Title: Skin in the Game: The Pleasure and Pain of Telling True Stories
Author: Sonya Voumard
Published: 1 March 2018
Publisher: Transit Lounge
Category: Australian non-fiction
Skin in the Game sets a high bar for itself. The blurb promises to explore the nature and ethics of journalism, reveal what the notoriously private Helen Garner thinks about the art of the interview, and mediate on the ‘pleasure and pain’ of stories by looking at those in Voumard’s own life.
Decades ago, Voumard interviewed Garner for a university assignment. The interview did not go well. Garner outlined what she believed Voumard had misinterpreted in a series of letters, which Voumard kept. Three decades later, Voumard shared the original correspondence with Garner and they discussed what went wrong and the problematic nature of all interviews (the result was published in Meanjin in 2012). This is truly a brilliant few pages, raising fascinating questions about the nature of storytelling, the responsibilities fo those who tell stories, and yes, a little insight into one of Australia’s writing icons.
The sections on Gideon Haigh are also a delightful surprise. Voumard shares her discussions with Haigh, a former colleague and fellow journalist, trying to fathom the ethics of the interview process. Again, these are definite food for thought for anyone involved in publishing, journalism and telling stories. Voumard’s remembrance of being interviewed as a 13 year old by Jennifer Byrne is also intriguing, allowing us to peak behind the scenes and reflect on the peculiar relationship between interviewer and interviewee.
With Garner, Haigh and Byrne, the book is brilliantly successful on it’s first two promises: to explore the nature and ethics of journalism. But as much as I am inclined to favour the work of a Stella Prize longlisted author (in 2017 for The Media and the Massacre: Port Arthur 1996-2016), the final two parts of the book failed to make an impression.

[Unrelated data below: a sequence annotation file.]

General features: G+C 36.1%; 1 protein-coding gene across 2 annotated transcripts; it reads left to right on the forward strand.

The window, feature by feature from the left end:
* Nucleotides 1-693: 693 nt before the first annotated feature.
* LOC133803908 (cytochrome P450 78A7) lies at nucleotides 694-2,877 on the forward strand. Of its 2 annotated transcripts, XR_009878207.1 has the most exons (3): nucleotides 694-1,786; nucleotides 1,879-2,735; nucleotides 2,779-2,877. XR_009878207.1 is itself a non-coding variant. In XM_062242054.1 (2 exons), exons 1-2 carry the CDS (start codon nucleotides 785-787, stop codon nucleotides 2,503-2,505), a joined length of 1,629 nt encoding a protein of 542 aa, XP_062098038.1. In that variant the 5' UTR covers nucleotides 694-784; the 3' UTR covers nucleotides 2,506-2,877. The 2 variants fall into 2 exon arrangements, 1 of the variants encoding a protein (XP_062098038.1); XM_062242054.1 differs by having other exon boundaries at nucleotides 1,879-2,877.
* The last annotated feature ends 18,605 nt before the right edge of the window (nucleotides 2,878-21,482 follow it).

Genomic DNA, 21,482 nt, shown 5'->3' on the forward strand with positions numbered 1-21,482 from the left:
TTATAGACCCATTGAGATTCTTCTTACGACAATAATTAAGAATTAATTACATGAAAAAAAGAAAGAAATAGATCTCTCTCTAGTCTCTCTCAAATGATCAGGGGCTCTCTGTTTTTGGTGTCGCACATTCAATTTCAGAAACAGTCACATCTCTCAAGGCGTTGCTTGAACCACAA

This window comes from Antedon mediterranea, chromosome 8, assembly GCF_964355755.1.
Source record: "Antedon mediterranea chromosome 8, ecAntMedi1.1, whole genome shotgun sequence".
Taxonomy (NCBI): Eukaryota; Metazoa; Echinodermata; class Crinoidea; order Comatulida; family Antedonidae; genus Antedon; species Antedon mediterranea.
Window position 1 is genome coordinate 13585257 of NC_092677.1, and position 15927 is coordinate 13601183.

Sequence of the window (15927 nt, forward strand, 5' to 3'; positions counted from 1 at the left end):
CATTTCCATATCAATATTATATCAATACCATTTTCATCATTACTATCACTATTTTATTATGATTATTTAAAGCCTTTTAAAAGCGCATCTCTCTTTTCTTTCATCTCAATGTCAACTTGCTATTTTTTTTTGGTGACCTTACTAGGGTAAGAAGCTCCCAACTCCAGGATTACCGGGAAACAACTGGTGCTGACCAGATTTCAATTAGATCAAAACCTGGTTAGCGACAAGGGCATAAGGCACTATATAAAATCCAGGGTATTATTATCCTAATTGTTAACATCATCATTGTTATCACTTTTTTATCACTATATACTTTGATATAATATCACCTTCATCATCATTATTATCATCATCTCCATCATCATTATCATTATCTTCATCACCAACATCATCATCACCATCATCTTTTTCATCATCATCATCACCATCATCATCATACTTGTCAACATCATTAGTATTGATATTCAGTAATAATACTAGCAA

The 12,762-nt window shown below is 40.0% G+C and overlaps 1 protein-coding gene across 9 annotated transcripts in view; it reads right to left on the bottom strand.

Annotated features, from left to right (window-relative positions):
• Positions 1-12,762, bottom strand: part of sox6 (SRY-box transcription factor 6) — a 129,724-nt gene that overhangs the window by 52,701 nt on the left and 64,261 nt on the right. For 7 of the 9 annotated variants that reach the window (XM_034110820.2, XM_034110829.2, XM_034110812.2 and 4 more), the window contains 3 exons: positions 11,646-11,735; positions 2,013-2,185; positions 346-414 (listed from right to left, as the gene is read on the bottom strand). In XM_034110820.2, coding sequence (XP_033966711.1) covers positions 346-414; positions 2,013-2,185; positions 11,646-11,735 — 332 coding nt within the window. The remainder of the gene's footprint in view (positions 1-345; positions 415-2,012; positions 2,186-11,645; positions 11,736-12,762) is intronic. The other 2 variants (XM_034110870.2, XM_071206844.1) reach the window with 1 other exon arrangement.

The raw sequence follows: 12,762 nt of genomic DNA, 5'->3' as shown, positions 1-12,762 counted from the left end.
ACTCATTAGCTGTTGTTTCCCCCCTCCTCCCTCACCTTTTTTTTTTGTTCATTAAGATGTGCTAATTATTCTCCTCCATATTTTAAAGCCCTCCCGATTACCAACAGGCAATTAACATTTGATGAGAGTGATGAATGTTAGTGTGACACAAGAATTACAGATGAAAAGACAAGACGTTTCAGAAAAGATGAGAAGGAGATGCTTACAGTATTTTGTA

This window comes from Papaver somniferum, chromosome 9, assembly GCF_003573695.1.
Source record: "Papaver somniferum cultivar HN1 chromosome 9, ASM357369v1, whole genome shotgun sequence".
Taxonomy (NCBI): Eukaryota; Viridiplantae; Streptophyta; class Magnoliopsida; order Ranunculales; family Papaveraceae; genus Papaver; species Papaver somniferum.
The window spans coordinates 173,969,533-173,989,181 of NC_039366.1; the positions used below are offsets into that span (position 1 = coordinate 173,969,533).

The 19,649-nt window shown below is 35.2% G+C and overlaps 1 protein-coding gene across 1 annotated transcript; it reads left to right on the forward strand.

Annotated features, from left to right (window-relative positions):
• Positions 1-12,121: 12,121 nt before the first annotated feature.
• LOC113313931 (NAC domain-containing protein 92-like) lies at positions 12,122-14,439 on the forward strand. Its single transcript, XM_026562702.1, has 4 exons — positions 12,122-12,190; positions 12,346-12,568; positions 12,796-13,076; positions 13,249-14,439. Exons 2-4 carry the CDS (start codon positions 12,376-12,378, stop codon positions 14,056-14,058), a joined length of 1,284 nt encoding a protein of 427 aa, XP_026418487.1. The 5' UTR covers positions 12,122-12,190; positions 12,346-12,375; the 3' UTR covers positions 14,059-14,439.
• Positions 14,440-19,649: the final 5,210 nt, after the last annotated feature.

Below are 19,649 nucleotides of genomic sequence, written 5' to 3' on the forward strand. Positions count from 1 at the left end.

Voumard has led a fascinating life, at times close to the centres of power and one of the voices speaking to and about that power. But many of her reflections on her professional life (for example, the sexism she experienced as a young journalist, the loose sexual mores associated with an industry based on long hours and frequent travel, and the corporate perks available in the pre-GFC world) are not particularly revelatory. Voumard recounts her own life from a distance… almost as though she is a journalist looking at a subject. She seems removed from her own life.
This distance remains when she reflects on her personal life. For example, Voumard recounts how she discovered her grandfather (actually, her mother’s second step-father) had worked as a guard in Klooga (a concentration camp in German-occupied Estonia). Despite recounting this story in a chapter exploring her journey of discovery to Estonia with her mother and sister to research her family’s history, she does not share what she (or her other and sister) think. This part of the story is not told, and it is left for the weight of history to fall upon the reader.
The end of this book also left me confused. The final account is linked to the beginning of the work (a nod to structural symmetry) and is intrinsically tied to one of the most glaring and painful stories of our time… and yet it stands unexplained. Voumard does not tell us how what she thinks or feels, simply that it is. As an ending, it feels unlinked to the stated premise of the book – to explore the nature of telling stories.